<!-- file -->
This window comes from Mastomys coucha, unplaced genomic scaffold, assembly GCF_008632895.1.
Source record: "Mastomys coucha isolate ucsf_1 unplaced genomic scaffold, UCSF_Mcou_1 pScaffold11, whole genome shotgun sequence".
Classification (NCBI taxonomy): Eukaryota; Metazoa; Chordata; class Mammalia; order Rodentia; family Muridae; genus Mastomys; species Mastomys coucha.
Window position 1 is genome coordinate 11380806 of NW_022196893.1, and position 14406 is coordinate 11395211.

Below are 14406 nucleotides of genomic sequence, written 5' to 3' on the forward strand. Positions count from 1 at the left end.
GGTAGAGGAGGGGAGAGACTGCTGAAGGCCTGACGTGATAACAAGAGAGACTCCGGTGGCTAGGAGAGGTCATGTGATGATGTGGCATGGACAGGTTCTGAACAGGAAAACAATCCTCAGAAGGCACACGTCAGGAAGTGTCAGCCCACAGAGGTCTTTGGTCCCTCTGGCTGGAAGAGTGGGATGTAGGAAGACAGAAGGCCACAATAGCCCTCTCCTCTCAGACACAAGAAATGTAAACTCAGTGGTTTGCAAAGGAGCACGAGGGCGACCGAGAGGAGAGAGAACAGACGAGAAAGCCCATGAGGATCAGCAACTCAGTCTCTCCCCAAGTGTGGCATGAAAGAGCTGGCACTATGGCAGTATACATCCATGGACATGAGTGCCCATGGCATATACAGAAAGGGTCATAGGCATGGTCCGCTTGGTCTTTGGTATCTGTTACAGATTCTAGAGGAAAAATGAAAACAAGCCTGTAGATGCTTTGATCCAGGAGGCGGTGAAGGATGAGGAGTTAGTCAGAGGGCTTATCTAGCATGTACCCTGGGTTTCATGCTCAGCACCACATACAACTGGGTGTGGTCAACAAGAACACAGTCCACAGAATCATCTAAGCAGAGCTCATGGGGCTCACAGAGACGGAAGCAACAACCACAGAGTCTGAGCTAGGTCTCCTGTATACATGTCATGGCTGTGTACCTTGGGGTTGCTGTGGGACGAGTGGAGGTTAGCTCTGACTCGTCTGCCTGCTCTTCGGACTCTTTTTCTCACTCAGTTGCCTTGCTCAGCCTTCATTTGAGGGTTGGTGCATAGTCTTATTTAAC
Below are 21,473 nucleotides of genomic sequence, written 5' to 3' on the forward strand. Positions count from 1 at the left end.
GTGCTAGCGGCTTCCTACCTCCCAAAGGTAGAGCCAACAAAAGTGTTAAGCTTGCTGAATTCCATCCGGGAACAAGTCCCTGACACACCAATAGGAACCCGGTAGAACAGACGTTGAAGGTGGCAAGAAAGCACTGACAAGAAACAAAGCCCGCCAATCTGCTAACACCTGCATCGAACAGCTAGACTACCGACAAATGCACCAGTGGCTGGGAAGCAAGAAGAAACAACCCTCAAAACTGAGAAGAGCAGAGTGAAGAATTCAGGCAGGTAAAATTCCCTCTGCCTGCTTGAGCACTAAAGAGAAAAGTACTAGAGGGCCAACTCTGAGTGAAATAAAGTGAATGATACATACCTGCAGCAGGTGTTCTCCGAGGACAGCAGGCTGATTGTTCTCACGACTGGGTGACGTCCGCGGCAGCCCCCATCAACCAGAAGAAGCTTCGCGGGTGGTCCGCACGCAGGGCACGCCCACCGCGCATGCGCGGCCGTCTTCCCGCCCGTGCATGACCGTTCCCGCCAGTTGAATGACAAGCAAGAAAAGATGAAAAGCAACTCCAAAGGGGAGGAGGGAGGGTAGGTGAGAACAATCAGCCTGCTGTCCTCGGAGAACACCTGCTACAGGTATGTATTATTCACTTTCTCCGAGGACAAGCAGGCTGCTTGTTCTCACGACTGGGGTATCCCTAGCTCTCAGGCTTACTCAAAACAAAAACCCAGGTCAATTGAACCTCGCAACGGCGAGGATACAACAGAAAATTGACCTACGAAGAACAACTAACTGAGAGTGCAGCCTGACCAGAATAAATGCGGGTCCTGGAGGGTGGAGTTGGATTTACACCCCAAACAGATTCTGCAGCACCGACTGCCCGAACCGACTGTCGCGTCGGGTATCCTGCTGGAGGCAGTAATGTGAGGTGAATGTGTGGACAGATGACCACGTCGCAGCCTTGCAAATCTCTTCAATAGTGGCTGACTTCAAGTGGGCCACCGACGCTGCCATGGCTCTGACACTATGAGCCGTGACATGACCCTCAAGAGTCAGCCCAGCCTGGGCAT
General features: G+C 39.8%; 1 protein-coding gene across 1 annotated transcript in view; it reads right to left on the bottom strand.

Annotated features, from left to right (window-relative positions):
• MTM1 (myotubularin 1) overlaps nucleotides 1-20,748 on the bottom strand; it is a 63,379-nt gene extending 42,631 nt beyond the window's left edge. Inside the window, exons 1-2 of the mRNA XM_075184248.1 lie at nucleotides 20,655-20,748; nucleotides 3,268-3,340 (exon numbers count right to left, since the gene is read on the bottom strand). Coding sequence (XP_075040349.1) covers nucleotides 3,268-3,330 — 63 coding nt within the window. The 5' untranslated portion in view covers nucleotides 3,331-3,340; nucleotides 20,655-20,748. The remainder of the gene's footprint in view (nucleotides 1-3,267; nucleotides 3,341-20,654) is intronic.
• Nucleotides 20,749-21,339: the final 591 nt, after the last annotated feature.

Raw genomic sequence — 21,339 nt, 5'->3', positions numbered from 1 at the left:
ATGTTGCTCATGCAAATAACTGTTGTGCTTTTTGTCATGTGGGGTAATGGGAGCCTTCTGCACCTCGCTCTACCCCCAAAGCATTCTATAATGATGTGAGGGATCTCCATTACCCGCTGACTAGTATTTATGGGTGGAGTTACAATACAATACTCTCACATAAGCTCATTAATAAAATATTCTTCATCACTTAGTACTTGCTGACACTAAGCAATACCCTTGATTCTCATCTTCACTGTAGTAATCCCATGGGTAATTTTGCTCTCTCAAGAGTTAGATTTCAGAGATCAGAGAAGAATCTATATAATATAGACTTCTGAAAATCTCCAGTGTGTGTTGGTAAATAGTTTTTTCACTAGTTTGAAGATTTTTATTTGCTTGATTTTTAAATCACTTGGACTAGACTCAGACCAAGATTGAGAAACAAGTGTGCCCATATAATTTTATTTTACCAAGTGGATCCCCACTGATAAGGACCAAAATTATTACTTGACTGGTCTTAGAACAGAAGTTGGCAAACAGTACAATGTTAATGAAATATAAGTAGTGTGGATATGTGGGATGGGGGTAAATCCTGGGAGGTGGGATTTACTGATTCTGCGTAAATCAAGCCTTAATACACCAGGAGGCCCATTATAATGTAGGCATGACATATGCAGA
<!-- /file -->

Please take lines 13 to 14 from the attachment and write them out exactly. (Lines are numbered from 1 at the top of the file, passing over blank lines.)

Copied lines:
Raw genomic sequence — 21,339 nt, 5'->3', positions numbered from 1 at the left:
ATGTTGCTCATGCAAATAACTGTTGTGCTTTTTGTCATGTGGGGTAATGGGAGCCTTCTGCACCTCGCTCTACCCCCAAAGCATTCTATAATGATGTGAGGGATCTCCATTACCCGCTGACTAGTATTTATGGGTGGAGTTACAATACAATACTCTCACATAAGCTCATTAATAAAATATTCTTCATCACTTAGTACTTGCTGACACTAAGCAATACCCTTGATTCTCATCTTCACTGTAGTAATCCCATGGGTAATTTTGCTCTCTCAAGAGTTAGATTTCAGAGATCAGAGAAGAATCTATATAATATAGACTTCTGAAAATCTCCAGTGTGTGTTGGTAAATAGTTTTTTCACTAGTTTGAAGATTTTTATTTGCTTGATTTTTAAATCACTTGGACTAGACTCAGACCAAGATTGAGAAACAAGTGTGCCCATATAATTTTATTTTACCAAGTGGATCCCCACTGATAAGGACCAAAATTATTACTTGACTGGTCTTAGAACAGAAGTTGGCAAACAGTACAATGTTAATGAAATATAAGTAGTGTGGATATGTGGGATGGGGGTAAATCCTGGGAGGTGGGATTTACTGATTCTGCGTAAATCAAGCCTTAATACACCAGGAGGCCCATTATAATGTAGGCATGACATATGCAGA